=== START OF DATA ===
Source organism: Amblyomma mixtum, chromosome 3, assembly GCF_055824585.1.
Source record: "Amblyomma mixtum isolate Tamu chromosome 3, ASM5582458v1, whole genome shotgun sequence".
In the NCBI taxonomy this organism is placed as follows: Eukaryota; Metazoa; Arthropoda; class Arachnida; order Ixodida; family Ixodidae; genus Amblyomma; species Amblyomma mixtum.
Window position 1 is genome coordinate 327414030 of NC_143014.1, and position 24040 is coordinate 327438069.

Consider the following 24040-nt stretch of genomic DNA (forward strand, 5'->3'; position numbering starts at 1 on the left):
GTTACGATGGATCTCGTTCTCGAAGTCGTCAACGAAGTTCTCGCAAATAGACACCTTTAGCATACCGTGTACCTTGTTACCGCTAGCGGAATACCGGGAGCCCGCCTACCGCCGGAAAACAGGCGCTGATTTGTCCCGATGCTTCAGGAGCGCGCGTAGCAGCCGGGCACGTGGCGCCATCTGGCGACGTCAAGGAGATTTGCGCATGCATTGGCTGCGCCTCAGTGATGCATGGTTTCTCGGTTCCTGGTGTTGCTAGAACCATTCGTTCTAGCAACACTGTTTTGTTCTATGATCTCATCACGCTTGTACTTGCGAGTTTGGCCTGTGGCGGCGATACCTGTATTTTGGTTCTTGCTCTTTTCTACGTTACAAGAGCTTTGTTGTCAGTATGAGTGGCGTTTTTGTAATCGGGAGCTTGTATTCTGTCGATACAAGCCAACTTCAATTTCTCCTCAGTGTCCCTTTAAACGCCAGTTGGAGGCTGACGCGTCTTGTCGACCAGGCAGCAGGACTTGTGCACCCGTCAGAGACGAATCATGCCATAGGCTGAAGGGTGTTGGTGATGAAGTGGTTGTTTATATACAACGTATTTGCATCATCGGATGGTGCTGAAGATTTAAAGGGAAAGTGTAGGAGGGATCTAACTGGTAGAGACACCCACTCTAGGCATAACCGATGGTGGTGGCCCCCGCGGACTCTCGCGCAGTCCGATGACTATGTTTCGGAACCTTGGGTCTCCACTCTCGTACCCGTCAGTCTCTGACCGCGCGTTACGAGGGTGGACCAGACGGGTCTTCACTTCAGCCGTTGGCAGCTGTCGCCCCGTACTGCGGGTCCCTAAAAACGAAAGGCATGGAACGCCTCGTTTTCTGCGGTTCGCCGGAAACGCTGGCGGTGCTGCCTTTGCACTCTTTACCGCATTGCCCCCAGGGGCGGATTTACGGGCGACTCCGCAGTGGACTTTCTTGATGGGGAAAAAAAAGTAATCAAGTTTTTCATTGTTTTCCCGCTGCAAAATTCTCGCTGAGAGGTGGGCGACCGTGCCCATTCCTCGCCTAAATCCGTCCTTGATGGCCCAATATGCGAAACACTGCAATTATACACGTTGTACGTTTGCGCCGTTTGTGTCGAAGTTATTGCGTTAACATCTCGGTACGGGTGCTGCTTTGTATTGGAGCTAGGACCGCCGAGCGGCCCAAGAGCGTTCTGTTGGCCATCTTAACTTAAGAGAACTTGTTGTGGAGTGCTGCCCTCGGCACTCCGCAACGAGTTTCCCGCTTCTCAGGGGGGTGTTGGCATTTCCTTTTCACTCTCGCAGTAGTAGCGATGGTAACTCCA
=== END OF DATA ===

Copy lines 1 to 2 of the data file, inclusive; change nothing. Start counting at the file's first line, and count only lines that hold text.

Source organism: Amblyomma mixtum, chromosome 3, assembly GCF_055824585.1.
Source record: "Amblyomma mixtum isolate Tamu chromosome 3, ASM5582458v1, whole genome shotgun sequence".